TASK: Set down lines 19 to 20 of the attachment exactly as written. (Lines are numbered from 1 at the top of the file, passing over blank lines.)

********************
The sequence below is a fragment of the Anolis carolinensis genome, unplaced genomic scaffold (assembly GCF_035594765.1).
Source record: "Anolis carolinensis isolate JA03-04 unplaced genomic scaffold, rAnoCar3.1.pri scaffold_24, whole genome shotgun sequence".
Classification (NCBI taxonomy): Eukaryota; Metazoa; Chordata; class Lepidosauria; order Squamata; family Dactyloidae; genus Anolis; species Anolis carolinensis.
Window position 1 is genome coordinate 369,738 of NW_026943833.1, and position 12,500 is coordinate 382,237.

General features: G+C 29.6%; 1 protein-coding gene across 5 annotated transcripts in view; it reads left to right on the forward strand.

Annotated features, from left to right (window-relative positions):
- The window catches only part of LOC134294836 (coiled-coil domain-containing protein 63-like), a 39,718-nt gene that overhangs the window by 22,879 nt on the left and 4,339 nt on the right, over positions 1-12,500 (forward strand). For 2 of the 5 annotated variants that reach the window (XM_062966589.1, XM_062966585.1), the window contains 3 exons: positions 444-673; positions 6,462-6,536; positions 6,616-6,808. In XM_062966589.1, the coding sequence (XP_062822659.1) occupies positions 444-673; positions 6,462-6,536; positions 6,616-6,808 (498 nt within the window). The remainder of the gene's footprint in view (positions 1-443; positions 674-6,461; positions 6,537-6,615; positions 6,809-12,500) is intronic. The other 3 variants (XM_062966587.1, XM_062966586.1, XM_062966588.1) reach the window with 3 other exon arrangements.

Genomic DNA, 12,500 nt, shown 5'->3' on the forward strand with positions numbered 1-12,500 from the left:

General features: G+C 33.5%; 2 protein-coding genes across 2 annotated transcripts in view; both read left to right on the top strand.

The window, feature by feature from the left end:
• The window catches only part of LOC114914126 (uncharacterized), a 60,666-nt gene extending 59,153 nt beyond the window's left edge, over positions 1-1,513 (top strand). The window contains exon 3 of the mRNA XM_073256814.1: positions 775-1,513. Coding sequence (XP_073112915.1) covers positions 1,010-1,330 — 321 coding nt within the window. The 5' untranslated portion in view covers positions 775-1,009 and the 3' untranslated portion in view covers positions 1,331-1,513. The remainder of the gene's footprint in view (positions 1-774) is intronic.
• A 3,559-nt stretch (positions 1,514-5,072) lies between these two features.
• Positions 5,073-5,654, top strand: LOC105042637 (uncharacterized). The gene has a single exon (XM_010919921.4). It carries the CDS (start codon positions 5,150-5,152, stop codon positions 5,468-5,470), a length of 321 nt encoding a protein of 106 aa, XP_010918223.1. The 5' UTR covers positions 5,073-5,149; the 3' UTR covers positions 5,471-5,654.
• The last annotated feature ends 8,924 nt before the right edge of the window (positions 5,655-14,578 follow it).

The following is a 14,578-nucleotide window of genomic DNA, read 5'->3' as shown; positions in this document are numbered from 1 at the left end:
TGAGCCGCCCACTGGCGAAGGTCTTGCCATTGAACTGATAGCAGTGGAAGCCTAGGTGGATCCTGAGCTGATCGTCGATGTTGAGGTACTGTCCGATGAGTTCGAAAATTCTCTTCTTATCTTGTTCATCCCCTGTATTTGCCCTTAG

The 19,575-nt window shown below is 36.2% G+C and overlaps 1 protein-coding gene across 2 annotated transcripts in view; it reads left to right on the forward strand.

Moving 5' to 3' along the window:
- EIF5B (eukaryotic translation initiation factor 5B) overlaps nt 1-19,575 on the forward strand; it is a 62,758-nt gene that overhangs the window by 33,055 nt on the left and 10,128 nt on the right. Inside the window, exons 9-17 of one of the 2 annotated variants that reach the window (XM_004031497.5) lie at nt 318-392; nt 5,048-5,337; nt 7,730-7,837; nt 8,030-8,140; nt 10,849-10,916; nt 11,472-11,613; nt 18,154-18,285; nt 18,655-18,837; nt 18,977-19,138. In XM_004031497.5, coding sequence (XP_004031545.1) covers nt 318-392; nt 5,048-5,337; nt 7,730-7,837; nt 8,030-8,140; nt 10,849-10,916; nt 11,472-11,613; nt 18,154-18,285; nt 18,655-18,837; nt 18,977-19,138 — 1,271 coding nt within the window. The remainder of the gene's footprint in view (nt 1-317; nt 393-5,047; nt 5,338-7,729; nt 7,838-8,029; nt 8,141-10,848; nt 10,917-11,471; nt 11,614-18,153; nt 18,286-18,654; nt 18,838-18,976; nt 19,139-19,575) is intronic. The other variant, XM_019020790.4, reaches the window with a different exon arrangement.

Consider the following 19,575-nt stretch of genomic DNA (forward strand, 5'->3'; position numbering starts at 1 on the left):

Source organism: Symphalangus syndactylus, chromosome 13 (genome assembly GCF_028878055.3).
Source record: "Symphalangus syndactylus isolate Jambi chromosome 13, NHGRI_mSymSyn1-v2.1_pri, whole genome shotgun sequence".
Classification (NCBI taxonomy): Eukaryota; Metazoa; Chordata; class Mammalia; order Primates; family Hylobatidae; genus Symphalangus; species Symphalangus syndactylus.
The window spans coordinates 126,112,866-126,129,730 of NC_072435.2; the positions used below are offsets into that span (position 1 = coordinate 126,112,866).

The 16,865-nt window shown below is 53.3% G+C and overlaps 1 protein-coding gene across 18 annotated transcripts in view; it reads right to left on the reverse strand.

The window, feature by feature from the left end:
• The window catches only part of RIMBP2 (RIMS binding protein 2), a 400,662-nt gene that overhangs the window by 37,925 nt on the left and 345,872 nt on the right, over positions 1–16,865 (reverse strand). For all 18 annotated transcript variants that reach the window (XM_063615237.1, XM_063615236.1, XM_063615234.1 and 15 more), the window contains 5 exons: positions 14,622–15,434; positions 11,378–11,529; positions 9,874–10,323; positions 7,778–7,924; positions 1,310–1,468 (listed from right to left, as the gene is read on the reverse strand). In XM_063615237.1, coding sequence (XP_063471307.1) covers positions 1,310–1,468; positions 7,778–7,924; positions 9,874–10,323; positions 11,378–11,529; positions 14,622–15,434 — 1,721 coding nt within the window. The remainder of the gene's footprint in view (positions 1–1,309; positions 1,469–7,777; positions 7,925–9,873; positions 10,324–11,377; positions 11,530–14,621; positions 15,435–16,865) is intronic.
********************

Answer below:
- EIF5B (eukaryotic translation initiation factor 5B) overlaps nt 1-19,575 on the forward strand; it is a 62,758-nt gene that overhangs the window by 33,055 nt on the left and 10,128 nt on the right. Inside the window, exons 9-17 of one of the 2 annotated variants that reach the window (XM_004031497.5) lie at nt 318-392; nt 5,048-5,337; nt 7,730-7,837; nt 8,030-8,140; nt 10,849-10,916; nt 11,472-11,613; nt 18,154-18,285; nt 18,655-18,837; nt 18,977-19,138. In XM_004031497.5, coding sequence (XP_004031545.1) covers nt 318-392; nt 5,048-5,337; nt 7,730-7,837; nt 8,030-8,140; nt 10,849-10,916; nt 11,472-11,613; nt 18,154-18,285; nt 18,655-18,837; nt 18,977-19,138 — 1,271 coding nt within the window. The remainder of the gene's footprint in view (nt 1-317; nt 393-5,047; nt 5,338-7,729; nt 7,838-8,029; nt 8,141-10,848; nt 10,917-11,471; nt 11,614-18,153; nt 18,286-18,654; nt 18,838-18,976; nt 19,139-19,575) is intronic. The other variant, XM_019020790.4, reaches the window with a different exon arrangement.

Consider the following 19,575-nt stretch of genomic DNA (forward strand, 5'->3'; position numbering starts at 1 on the left):